I read the report the blogs are talking about early this year and am surprised that it took this long to become an issue. The study shows nothing more than the fact that wine judges are human having, much like wine drinkers, different palates.

What has amazed me are some of the comments by people who seem to want to string up the judges and competition organizers for giving medals to wines they "would never". The comments prove, to me anyway, that many of these wine snobs have no real life understanding of what judging wine is all about. It is not about agreeing with them. It is about looking for wines that are well made and deserve medals, in the opinion of the judge on that day.

I judge at some of the competitions used in the study and that the judges take the award process very seriously. Every one of them strives to give medals to the wines they feel deserve them but it is a subjective process.

Wines that are flawed do not make it through a panel of three or four judges. Each individual judge may miss something due to the wine tasted previously masking a flaw but the other judges are going to pick it up. This is the benefit of panels.

Wines which I would not award a gold medal sometimes are scored high by others and my scores do not always agree with theirs. Does this make the process meaningless?

Medals are a marketing tool to sell wine. Otherwise wineries would have no incentive to enter.

It will never be perfect but it gives a consumer confidence that "someone" liked the wine. Personally, I think it has as much relevance as a Spectator score or one from Parker. I don't always like the wines they rate highly either.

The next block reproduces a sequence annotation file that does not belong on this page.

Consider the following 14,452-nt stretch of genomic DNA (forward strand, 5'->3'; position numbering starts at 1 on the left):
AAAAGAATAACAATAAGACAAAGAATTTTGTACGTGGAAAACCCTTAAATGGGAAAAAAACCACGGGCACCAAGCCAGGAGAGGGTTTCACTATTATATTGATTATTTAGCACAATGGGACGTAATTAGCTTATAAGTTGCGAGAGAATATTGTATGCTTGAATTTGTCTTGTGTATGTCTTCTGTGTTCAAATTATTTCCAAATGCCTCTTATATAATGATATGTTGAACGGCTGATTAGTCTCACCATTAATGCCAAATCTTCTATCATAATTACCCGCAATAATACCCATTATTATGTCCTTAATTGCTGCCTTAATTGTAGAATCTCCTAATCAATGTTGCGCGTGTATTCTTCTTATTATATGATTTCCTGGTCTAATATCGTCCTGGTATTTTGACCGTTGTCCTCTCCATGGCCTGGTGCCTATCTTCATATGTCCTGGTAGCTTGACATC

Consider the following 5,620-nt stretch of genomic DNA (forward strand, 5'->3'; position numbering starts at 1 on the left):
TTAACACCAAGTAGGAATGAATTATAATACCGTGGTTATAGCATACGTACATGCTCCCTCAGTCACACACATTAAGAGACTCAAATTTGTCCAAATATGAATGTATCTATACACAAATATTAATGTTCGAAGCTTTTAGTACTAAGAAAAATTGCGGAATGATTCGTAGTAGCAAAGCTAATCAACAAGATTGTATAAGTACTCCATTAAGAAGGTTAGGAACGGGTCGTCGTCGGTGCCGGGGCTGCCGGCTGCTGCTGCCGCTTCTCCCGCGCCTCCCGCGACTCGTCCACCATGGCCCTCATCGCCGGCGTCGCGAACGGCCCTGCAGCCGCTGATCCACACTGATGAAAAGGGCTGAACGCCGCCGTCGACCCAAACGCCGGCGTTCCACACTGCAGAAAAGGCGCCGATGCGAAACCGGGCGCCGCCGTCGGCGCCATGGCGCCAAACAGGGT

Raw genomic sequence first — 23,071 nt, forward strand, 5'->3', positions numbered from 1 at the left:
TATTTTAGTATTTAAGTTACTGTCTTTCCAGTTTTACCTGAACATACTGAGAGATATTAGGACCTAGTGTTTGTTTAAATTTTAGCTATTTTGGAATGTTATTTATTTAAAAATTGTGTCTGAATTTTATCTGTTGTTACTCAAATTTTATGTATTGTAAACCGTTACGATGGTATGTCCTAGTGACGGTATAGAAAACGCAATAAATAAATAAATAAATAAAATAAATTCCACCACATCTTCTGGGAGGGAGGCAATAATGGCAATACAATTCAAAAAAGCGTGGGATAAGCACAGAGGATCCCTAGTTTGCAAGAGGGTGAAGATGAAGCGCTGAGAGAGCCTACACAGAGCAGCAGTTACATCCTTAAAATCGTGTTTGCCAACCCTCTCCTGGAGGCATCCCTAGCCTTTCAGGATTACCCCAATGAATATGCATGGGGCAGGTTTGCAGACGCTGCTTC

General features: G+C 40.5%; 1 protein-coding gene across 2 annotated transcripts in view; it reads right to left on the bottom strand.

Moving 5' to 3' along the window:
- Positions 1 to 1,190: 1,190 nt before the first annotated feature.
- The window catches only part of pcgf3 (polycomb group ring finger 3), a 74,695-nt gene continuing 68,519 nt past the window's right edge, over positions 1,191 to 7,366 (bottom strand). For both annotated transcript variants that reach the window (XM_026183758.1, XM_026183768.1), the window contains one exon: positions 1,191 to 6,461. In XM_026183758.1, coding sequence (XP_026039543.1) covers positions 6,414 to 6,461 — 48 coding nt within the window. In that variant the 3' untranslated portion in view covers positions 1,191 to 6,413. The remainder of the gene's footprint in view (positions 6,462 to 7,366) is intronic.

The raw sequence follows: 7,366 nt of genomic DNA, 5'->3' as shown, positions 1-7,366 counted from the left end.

It will be interesting to watch where this all goes. People can, after all, see for themselves if following these recommendations help them find better wine. If it doesn't, try something else.

Great post!

joeshico said...

Thank you for the comment Winelife365, I believe that most of the 'wine "so called" experts' never take into consideration the average wine buyer and what marketing tools leads them to certain wines. I also appreciate what you noticed about Shelly's comment, she has a terrific blog you should follow.
Innovative Wine: I wish I could have said this as well as you. I also believe that scores given by the leading pubs are very subjective and not any more important than showing how well a wine does in competitions.

David William said...

I love the wine you recommended.Could you introduce some wine linked to health or beauty?

WineWonkette said...

Wow! Thanks for the compliment. I agree with you that wineries don’t seem to promote their competition awards as much as they do their ratings. Part of this is because a Parker rating of 91 can sell a lot more wine than a “gold” at the Texas State Fair Wine Competition (except in Texas, of course)

But I also think it’s a matter of convenience for wine stores. It’s not so much that wineries don’t promote their competition winnings at all, plenty send out press releases. But Wine Spectator allows one to automatically generate a “shelf talker” from the Wine Ratings site. If I’m a busy wine retailer, it’s much easier for me to hit “print” and tape something under my bottles, than to take the time to create my OWN shelf talkers from a press release.

And I’m not of the mind that medals aren’t helpful to a wine consumer. But it should be one of many ways to gather information about a wine and not the only indicator of quality.

Again, thanks for your kind words. And thanks for reading Another Wine Blog!